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post #1 of 14 Old 10-29-2012 Thread Starter
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Woodworking advice needed

I have some water damage to the top corner of by bulkheads. This is from leaking chainplates (now fixed). The chainplates connect to separate knees, so, I'm not too worried about structural stength. My question is, what is the technique for replacing just that small (maybe a square foot) section? I'm also not going to get too worried about matching the existing veneer.

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post #2 of 14 Old 10-29-2012
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Re: Woodworking advice needed

If it's just plywood a Dremell occelating can easily cut out a chunk right up to the cabin top/sides. Half inch (filled) epoxy glue holds the newly fitted piece . with care the veneers could look decent If it's glassed to the cabin its a bit off prep work with a chisel and mallet. At least you'd be working out of the weather.
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post #3 of 14 Old 10-29-2012
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Re: Woodworking advice needed

Photos would help. Can you repair structurally and then cover with some solid teak trim?

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post #4 of 14 Old 10-29-2012
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Re: Woodworking advice needed

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Originally Posted by treilley View Post
Photos would help. Can you repair structurally and then cover with some solid teak trim?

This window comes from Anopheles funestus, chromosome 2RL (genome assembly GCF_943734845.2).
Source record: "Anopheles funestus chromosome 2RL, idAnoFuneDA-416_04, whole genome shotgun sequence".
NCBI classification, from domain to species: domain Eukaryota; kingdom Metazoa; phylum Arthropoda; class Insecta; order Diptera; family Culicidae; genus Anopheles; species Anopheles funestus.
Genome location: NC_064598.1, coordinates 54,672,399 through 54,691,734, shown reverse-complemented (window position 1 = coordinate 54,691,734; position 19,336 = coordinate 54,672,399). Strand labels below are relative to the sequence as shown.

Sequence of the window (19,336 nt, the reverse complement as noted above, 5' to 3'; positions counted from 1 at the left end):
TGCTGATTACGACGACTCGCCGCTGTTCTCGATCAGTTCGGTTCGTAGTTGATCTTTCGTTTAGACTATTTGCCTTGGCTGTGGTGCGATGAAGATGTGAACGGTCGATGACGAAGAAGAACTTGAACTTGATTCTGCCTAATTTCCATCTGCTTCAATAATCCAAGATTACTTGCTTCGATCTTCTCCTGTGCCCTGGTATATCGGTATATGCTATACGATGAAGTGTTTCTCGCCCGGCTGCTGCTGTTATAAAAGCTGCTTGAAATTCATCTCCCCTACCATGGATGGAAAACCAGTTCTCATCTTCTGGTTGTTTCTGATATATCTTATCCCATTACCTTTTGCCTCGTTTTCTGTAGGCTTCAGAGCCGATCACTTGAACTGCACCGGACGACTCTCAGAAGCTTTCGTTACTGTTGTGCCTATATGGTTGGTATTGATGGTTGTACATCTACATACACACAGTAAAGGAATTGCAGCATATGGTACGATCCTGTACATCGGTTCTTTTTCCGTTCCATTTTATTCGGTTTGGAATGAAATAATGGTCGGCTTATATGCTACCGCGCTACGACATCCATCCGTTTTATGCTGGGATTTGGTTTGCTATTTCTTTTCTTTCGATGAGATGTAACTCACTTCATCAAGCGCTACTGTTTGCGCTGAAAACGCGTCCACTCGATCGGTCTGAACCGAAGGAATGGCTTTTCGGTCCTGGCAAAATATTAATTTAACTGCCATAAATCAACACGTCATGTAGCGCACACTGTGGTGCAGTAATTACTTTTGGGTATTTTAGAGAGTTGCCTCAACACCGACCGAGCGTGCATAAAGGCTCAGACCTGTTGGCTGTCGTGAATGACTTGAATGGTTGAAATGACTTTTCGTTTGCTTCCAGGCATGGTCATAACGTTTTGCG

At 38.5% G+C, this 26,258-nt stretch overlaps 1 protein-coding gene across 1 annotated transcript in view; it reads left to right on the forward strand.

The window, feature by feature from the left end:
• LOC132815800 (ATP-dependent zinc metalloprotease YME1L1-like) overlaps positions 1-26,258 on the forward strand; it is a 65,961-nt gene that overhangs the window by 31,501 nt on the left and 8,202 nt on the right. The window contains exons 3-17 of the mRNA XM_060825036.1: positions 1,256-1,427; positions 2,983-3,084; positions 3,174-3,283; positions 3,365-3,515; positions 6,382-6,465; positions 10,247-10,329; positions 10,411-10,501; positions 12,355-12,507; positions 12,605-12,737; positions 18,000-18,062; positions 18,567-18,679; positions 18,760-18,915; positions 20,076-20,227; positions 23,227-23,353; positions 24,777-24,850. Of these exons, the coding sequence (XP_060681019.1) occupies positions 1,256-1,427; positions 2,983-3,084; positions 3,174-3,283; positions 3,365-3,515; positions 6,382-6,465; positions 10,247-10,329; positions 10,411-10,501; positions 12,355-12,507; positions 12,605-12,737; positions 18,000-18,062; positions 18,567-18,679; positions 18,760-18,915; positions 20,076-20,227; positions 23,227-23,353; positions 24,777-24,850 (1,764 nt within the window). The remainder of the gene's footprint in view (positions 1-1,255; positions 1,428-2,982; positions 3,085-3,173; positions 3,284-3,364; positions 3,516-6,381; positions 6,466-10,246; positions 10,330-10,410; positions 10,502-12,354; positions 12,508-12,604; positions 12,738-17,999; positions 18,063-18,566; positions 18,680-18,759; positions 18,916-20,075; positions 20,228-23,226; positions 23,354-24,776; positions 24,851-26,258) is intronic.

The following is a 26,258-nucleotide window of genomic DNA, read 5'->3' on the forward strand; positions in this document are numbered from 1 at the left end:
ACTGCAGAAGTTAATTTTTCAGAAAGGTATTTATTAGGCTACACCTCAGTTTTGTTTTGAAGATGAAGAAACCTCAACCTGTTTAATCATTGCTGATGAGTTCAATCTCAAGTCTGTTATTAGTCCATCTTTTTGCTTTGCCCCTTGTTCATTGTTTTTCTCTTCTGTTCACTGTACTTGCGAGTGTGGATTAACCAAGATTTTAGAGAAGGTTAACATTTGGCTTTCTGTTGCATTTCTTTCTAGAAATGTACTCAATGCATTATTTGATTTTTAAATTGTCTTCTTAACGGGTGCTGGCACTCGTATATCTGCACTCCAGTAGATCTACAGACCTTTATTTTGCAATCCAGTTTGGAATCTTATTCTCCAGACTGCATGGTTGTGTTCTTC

Yeah - if the stained/damaged piece is the right shape you could make a "hanging knee" shaped piece of trim to cover it.

See if you can find pictures of the main bulkhead of a Yankee 38 - they had an arrangement sort of like that.

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post #5 of 14 Old 10-29-2012
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Re: Woodworking advice needed

It really is all about the photos in this case. Plus, how important is the finished look? Hard to imagine, but if at least one side of it "won't show" so-to-speak, you can use epoxy and then put a support strip that lays across both sides of the joint on the back side. How thick is the area in question? Any chance it's thick enough to cut a scarf joint, or no? Again, pics would help a ton.
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post #6 of 14 Old 10-30-2012 Thread Starter
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Re: Woodworking advice needed

Can't get out to the boat to take pictures until this weekend. Actually, if it gets blasted off it's mooring in Milwaukee (thanks Sandy, we are getting 48kt gusts), then this thread will be moot.

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Any chance it's thick enough to cut a scarf joint, or no?
I think is is 3/4" ply. How would I go about cutting a scarf joint with the majority of the bulkhead still in place? I think once I make the repair I will just put a "knee joint" like piece of trim over the patches. OTOH, if the very corner of this bulkhead doesn't lend much to the overall strength and stiffness, would it be crazy to just cover it, and not repair?

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post #7 of 14 Old 10-30-2012
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Re: Woodworking advice needed